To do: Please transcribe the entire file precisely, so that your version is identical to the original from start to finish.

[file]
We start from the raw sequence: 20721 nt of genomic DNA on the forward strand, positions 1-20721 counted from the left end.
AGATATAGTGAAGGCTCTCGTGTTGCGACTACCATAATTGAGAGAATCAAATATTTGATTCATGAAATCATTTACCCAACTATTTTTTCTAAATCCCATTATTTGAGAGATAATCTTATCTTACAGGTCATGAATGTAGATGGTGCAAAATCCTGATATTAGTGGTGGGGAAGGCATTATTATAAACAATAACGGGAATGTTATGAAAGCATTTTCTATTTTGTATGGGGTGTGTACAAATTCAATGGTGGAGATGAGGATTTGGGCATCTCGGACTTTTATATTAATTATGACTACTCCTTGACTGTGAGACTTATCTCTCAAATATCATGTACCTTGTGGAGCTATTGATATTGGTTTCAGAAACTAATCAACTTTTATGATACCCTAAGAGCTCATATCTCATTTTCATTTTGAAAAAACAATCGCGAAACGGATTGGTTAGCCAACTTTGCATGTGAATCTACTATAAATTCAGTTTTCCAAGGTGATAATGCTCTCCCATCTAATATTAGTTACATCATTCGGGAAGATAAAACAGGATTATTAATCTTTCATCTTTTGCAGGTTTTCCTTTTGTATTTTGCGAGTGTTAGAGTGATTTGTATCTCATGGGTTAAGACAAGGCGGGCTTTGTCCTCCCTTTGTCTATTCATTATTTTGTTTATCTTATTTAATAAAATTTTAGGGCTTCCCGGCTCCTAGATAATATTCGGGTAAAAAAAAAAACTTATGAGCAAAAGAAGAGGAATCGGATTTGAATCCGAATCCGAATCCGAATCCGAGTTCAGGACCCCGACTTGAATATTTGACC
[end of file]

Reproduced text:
We start from the raw sequence: 20721 nt of genomic DNA on the forward strand, positions 1-20721 counted from the left end.
AGATATAGTGAAGGCTCTCGTGTTGCGACTACCATAATTGAGAGAATCAAATATTTGATTCATGAAATCATTTACCCAACTATTTTTTCTAAATCCCATTATTTGAGAGATAATCTTATCTTACAGGTCATGAATGTAGATGGTGCAAAATCCTGATATTAGTGGTGGGGAAGGCATTATTATAAACAATAACGGGAATGTTATGAAAGCATTTTCTATTTTGTATGGGGTGTGTACAAATTCAATGGTGGAGATGAGGATTTGGGCATCTCGGACTTTTATATTAATTATGACTACTCCTTGACTGTGAGACTTATCTCTCAAATATCATGTACCTTGTGGAGCTATTGATATTGGTTTCAGAAACTAATCAACTTTTATGATACCCTAAGAGCTCATATCTCATTTTCATTTTGAAAAAACAATCGCGAAACGGATTGGTTAGCCAACTTTGCATGTGAATCTACTATAAATTCAGTTTTCCAAGGTGATAATGCTCTCCCATCTAATATTAGTTACATCATTCGGGAAGATAAAACAGGATTATTAATCTTTCATCTTTTGCAGGTTTTCCTTTTGTATTTTGCGAGTGTTAGAGTGATTTGTATCTCATGGGTTAAGACAAGGCGGGCTTTGTCCTCCCTTTGTCTATTCATTATTTTGTTTATCTTATTTAATAAAATTTTAGGGCTTCCCGGCTCCTAGATAATATTCGGGTAAAAAAAAAAACTTATGAGCAAAAGAAGAGGAATCGGATTTGAATCCGAATCCGAATCCGAATCCGAGTTCAGGACCCCGACTTGAATATTTGACC